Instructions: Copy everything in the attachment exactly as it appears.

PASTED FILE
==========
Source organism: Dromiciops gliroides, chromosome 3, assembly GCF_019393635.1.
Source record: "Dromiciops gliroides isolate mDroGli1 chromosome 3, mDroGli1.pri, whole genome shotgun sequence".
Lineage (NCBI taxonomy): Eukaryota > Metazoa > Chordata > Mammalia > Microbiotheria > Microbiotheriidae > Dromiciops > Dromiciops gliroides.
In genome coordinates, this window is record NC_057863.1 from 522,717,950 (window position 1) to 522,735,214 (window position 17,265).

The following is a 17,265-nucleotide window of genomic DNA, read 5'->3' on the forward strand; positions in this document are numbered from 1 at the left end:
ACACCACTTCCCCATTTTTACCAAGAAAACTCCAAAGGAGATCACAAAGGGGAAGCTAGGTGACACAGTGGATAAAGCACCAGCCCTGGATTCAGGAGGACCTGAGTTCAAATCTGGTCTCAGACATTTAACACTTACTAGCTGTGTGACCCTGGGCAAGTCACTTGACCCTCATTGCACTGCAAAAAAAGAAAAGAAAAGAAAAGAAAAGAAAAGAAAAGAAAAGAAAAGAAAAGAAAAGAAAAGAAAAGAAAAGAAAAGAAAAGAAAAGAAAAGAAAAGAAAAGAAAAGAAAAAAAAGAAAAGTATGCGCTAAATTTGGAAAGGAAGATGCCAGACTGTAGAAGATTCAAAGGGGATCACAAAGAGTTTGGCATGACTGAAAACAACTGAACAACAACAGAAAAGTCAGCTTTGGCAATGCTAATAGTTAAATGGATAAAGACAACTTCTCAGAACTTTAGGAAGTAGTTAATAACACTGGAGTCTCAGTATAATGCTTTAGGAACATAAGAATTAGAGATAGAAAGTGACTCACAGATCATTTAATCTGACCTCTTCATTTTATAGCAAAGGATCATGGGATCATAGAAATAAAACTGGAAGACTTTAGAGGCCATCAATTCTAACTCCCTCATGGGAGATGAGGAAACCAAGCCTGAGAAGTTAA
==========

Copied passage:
Source organism: Dromiciops gliroides, chromosome 3, assembly GCF_019393635.1.
Source record: "Dromiciops gliroides isolate mDroGli1 chromosome 3, mDroGli1.pri, whole genome shotgun sequence".
Lineage (NCBI taxonomy): Eukaryota > Metazoa > Chordata > Mammalia > Microbiotheria > Microbiotheriidae > Dromiciops > Dromiciops gliroides.
In genome coordinates, this window is record NC_057863.1 from 522,717,950 (window position 1) to 522,735,214 (window position 17,265).

The following is a 17,265-nucleotide window of genomic DNA, read 5'->3' on the forward strand; positions in this document are numbered from 1 at the left end:
ACACCACTTCCCCATTTTTACCAAGAAAACTCCAAAGGAGATCACAAAGGGGAAGCTAGGTGACACAGTGGATAAAGCACCAGCCCTGGATTCAGGAGGACCTGAGTTCAAATCTGGTCTCAGACATTTAACACTTACTAGCTGTGTGACCCTGGGCAAGTCACTTGACCCTCATTGCACTGCAAAAAAAGAAAAGAAAAGAAAAGAAAAGAAAAGAAAAGAAAAGAAAAGAAAAGAAAAGAAAAGAAAAGAAAAGAAAAGAAAAGAAAAGAAAAGAAAAGAAAAGAAAAGAAAAAAAAGAAAAGTATGCGCTAAATTTGGAAAGGAAGATGCCAGACTGTAGAAGATTCAAAGGGGATCACAAAGAGTTTGGCATGACTGAAAACAACTGAACAACAACAGAAAAGTCAGCTTTGGCAATGCTAATAGTTAAATGGATAAAGACAACTTCTCAGAACTTTAGGAAGTAGTTAATAACACTGGAGTCTCAGTATAATGCTTTAGGAACATAAGAATTAGAGATAGAAAGTGACTCACAGATCATTTAATCTGACCTCTTCATTTTATAGCAAAGGATCATGGGATCATAGAAATAAAACTGGAAGACTTTAGAGGCCATCAATTCTAACTCCCTCATGGGAGATGAGGAAACCAAGCCTGAGAAGTTAA